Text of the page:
What Is a Casino?

A casino is a facility for certain types of gambling. The modern casino is much like an indoor amusement park for adults, with musical shows, lighted fountains, shopping centers and lavish hotels drawing in the crowds. But the billions in profits raked in every year by casinos are driven by games of chance, with black jack, roulette, craps and keno providing the bulk of the income.

Although gambling almost certainly predates recorded history, the casino as a place to find a variety of ways to gamble under one roof did not develop until the 16th century. Gambling crazes swept Europe at that time, and Italian aristocrats often held private parties in places called ridotti [Source: Schwartz].

Casinos are designed to ensure a house edge (the percentage of expected value that the casino will earn on any given game). The advantage is built into all casino games, from carved six-sided dice found in the most ancient archaeological sites to the sophisticated computer chips that determine payouts in modern slot machines. In addition to this basic structure, many casino games also have an element of skill, such as card counting in blackjack or edge sorting in baccarat. This skill, when used to an advantage, is known as card sharping and can be illegal.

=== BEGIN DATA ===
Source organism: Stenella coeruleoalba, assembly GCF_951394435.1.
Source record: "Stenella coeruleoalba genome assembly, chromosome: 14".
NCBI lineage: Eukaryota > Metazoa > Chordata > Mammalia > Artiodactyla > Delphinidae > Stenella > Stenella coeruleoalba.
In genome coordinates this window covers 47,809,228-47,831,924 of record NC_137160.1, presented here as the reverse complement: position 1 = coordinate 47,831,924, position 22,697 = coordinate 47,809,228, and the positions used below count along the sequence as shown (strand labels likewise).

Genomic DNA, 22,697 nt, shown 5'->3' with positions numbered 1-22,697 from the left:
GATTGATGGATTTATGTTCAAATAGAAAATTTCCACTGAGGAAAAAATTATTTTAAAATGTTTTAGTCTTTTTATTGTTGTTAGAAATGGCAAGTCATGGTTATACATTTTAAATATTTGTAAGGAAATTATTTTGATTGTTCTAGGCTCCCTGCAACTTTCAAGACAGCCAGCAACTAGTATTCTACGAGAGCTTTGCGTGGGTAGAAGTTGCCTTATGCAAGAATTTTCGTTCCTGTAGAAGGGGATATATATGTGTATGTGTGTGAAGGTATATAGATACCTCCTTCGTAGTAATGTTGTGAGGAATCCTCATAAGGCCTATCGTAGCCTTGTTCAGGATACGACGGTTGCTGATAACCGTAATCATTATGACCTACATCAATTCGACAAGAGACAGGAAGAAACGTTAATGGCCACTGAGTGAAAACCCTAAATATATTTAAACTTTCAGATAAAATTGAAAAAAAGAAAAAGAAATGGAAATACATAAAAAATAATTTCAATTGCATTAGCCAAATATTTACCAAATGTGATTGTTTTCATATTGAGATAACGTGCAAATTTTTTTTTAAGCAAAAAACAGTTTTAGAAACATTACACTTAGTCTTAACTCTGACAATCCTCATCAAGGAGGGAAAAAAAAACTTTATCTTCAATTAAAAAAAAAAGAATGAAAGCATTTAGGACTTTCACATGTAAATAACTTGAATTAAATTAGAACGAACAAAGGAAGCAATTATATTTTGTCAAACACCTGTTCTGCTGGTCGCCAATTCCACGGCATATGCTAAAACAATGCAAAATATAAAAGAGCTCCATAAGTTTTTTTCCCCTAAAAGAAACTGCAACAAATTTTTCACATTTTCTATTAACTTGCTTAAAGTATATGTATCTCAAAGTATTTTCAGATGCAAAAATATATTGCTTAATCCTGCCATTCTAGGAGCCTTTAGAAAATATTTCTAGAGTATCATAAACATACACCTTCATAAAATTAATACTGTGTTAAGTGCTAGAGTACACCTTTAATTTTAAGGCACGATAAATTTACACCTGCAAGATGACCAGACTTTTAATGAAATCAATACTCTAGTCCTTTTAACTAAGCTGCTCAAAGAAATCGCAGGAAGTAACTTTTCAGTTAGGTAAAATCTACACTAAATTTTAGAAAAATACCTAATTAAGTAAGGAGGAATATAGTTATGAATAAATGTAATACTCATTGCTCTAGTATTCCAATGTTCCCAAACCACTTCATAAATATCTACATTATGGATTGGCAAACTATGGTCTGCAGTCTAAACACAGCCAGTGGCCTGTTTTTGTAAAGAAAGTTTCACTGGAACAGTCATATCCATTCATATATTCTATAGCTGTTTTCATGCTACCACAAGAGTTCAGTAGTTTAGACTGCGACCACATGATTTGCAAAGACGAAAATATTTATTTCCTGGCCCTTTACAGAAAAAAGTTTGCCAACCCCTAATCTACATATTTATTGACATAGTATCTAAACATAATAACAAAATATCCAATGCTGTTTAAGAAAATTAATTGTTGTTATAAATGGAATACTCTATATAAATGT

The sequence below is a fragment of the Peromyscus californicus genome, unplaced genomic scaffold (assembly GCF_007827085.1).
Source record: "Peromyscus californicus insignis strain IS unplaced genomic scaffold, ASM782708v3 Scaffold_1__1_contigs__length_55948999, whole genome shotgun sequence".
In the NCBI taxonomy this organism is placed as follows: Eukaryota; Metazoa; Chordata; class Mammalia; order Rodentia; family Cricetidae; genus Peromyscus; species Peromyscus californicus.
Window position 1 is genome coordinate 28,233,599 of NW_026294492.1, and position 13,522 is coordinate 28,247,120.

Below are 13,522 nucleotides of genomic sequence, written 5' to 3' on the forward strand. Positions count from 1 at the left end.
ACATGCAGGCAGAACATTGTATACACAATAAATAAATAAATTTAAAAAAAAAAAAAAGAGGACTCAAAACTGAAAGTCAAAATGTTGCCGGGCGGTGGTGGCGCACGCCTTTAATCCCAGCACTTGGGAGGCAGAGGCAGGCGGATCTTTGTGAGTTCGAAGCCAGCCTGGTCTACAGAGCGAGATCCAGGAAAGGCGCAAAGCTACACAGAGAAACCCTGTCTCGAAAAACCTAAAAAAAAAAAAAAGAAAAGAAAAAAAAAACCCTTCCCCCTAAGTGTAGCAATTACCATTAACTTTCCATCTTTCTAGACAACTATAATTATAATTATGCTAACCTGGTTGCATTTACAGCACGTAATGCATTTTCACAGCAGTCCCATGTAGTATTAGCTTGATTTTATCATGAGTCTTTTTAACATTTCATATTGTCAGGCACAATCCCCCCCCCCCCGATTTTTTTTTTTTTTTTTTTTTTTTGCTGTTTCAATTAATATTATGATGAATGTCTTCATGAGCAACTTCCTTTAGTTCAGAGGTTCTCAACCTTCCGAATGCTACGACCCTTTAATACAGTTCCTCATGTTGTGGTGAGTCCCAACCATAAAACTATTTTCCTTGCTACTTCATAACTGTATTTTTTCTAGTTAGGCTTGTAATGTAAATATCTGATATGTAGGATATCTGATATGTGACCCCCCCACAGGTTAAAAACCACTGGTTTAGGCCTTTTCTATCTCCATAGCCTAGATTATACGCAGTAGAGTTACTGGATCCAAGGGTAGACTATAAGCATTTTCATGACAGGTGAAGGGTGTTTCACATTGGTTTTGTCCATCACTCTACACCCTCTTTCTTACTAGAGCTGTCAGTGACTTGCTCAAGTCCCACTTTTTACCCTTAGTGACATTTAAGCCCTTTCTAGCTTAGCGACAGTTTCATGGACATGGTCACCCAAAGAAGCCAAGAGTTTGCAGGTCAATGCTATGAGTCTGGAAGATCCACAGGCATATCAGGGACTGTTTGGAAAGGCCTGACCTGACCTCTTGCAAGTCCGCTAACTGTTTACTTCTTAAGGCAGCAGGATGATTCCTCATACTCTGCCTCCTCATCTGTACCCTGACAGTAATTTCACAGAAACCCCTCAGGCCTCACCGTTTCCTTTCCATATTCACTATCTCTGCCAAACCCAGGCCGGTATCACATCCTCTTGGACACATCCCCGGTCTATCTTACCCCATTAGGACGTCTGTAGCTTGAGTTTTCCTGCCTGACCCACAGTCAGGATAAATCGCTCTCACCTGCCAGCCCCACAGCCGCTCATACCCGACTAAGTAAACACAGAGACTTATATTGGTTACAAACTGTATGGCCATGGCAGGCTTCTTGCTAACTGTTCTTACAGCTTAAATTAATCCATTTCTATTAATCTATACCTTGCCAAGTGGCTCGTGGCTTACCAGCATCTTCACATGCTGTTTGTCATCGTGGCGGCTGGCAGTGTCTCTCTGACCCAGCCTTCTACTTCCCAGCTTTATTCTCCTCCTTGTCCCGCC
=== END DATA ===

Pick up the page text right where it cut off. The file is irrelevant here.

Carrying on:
The large amounts of money handled in a casino make it a tempting target for both patrons and employees who might cheat or steal, either in collusion or independently. To prevent this, casino security measures include surveillance cameras and a variety of other systems that help keep track of everything that happens inside the building.